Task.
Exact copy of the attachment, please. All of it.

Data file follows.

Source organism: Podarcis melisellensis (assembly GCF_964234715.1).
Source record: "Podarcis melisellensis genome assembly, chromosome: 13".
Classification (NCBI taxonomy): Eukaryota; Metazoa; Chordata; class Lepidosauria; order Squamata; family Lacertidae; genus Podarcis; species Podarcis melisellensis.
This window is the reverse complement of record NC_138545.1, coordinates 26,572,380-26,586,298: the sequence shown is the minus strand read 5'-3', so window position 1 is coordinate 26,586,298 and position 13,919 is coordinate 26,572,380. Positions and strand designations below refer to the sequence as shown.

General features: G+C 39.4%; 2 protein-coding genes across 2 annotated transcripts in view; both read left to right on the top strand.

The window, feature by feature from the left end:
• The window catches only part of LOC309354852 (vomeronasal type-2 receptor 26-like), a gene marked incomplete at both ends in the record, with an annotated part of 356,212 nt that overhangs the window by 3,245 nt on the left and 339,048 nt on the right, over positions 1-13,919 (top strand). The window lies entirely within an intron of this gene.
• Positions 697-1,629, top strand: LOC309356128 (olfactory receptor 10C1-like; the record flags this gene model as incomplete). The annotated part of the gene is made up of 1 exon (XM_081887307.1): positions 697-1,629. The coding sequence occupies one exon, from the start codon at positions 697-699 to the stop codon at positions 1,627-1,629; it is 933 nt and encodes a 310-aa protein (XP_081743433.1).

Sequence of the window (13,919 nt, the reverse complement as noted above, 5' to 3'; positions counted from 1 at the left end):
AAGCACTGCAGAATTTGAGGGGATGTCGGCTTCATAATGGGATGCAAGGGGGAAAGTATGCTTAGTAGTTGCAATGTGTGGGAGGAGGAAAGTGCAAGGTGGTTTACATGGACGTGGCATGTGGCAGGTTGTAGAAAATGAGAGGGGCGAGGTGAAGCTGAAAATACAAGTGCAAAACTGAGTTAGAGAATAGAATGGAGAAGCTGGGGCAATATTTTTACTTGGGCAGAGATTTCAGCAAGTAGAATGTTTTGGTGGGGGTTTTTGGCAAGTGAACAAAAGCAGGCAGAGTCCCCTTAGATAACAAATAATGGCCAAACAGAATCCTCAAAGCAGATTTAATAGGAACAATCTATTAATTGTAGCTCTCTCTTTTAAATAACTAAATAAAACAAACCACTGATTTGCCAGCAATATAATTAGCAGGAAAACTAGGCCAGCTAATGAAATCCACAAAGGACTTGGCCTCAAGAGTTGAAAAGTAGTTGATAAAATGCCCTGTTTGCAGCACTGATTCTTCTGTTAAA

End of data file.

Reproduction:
Source organism: Podarcis melisellensis (assembly GCF_964234715.1).
Source record: "Podarcis melisellensis genome assembly, chromosome: 13".
Classification (NCBI taxonomy): Eukaryota; Metazoa; Chordata; class Lepidosauria; order Squamata; family Lacertidae; genus Podarcis; species Podarcis melisellensis.
This window is the reverse complement of record NC_138545.1, coordinates 26,572,380-26,586,298: the sequence shown is the minus strand read 5'-3', so window position 1 is coordinate 26,586,298 and position 13,919 is coordinate 26,572,380. Positions and strand designations below refer to the sequence as shown.

General features: G+C 39.4%; 2 protein-coding genes across 2 annotated transcripts in view; both read left to right on the top strand.

The window, feature by feature from the left end:
• The window catches only part of LOC309354852 (vomeronasal type-2 receptor 26-like), a gene marked incomplete at both ends in the record, with an annotated part of 356,212 nt that overhangs the window by 3,245 nt on the left and 339,048 nt on the right, over positions 1-13,919 (top strand). The window lies entirely within an intron of this gene.
• Positions 697-1,629, top strand: LOC309356128 (olfactory receptor 10C1-like; the record flags this gene model as incomplete). The annotated part of the gene is made up of 1 exon (XM_081887307.1): positions 697-1,629. The coding sequence occupies one exon, from the start codon at positions 697-699 to the stop codon at positions 1,627-1,629; it is 933 nt and encodes a 310-aa protein (XP_081743433.1).

Sequence of the window (13,919 nt, the reverse complement as noted above, 5' to 3'; positions counted from 1 at the left end):
AAGCACTGCAGAATTTGAGGGGATGTCGGCTTCATAATGGGATGCAAGGGGGAAAGTATGCTTAGTAGTTGCAATGTGTGGGAGGAGGAAAGTGCAAGGTGGTTTACATGGACGTGGCATGTGGCAGGTTGTAGAAAATGAGAGGGGCGAGGTGAAGCTGAAAATACAAGTGCAAAACTGAGTTAGAGAATAGAATGGAGAAGCTGGGGCAATATTTTTACTTGGGCAGAGATTTCAGCAAGTAGAATGTTTTGGTGGGGGTTTTTGGCAAGTGAACAAAAGCAGGCAGAGTCCCCTTAGATAACAAATAATGGCCAAACAGAATCCTCAAAGCAGATTTAATAGGAACAATCTATTAATTGTAGCTCTCTCTTTTAAATAACTAAATAAAACAAACCACTGATTTGCCAGCAATATAATTAGCAGGAAAACTAGGCCAGCTAATGAAATCCACAAAGGACTTGGCCTCAAGAGTTGAAAAGTAGTTGATAAAATGCCCTGTTTGCAGCACTGATTCTTCTGTTAAA